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8 Pieces Of DLC That Totally Screwed Gamers

Because what's better than getting screwed by the companies you love?

You may think that downloadable content is a relatively new concept in gaming. However the advent of faster internet speeds led to developers beginning to release extra material for their titles for personal computers in the 1990s. Sega brought the idea to consoles with the Dreamcast, while Microsoft took it even further in 2001: Xbox Live allowed customers to download new maps and other extras for games such as Halo 2. Despite the controversy that DLC has caused in recent times, the practice is not inherently bad. In the best situations it can enhance games significantly. Expansion packs can add extra layers and depth to single player experiences. New maps can help to keep online multiplayer fresh, while maintain the interest of players. When done right, it gives gamers more reason to play the franchises they love and provides designers with an extra source of income. However, DLC isn€™t always done right. In many cases, it can look like developers or publishers are just trying to rip off players. Main offenders include micro-transactions and features purposely held back from the main game to be released later. It can seem, at times, like companies are abusing their fans to make some quick cash without providing any meaningful content. This list will highlight some of the worst examples of terrible downloadable content. These are the packs that were released with the sole purpose of screwing over dedicated gamers, starting with...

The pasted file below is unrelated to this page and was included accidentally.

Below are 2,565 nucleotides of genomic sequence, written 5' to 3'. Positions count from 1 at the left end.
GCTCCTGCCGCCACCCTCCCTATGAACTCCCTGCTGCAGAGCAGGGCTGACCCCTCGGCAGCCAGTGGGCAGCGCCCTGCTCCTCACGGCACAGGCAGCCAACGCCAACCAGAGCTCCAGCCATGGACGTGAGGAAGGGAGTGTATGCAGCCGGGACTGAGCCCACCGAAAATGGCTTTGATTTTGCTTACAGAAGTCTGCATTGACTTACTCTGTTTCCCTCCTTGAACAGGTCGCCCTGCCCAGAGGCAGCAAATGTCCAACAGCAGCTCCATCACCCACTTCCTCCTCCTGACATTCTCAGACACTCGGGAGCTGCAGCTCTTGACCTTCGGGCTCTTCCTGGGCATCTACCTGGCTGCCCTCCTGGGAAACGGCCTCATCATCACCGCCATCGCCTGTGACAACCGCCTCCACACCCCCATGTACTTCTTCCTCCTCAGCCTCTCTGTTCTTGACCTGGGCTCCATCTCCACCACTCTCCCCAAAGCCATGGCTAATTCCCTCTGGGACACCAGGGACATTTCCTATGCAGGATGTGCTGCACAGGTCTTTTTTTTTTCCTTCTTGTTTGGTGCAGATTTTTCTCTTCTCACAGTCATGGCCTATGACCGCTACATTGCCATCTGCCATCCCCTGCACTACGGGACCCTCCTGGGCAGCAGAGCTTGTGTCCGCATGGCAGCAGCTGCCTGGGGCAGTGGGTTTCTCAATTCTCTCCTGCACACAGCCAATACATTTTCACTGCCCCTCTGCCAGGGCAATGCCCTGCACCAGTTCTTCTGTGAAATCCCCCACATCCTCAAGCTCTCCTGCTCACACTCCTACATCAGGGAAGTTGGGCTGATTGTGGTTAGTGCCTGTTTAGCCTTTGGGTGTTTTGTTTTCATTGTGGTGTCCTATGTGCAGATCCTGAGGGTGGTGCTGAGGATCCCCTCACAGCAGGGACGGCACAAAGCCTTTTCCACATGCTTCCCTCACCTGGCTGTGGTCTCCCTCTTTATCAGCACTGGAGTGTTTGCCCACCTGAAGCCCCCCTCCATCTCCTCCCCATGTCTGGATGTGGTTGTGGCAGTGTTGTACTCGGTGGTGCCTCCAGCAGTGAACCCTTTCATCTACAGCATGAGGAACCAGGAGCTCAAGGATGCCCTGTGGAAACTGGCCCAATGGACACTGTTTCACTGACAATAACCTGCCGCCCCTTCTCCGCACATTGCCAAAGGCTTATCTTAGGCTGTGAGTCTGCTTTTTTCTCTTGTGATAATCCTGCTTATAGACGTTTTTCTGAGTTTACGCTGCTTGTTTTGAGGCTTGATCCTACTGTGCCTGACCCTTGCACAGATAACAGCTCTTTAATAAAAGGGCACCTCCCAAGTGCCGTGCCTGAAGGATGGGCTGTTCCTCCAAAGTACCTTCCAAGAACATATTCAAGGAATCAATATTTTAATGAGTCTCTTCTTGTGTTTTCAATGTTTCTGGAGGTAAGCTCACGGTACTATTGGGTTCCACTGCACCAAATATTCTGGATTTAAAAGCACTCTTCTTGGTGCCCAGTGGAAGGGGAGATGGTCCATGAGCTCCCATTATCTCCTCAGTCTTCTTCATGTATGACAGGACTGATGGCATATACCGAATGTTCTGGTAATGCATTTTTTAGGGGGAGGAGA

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Contributor

A sport, gaming and fiction enthusiast, I particularly enjoy Formula 1, rugby, tennis, athletics and football.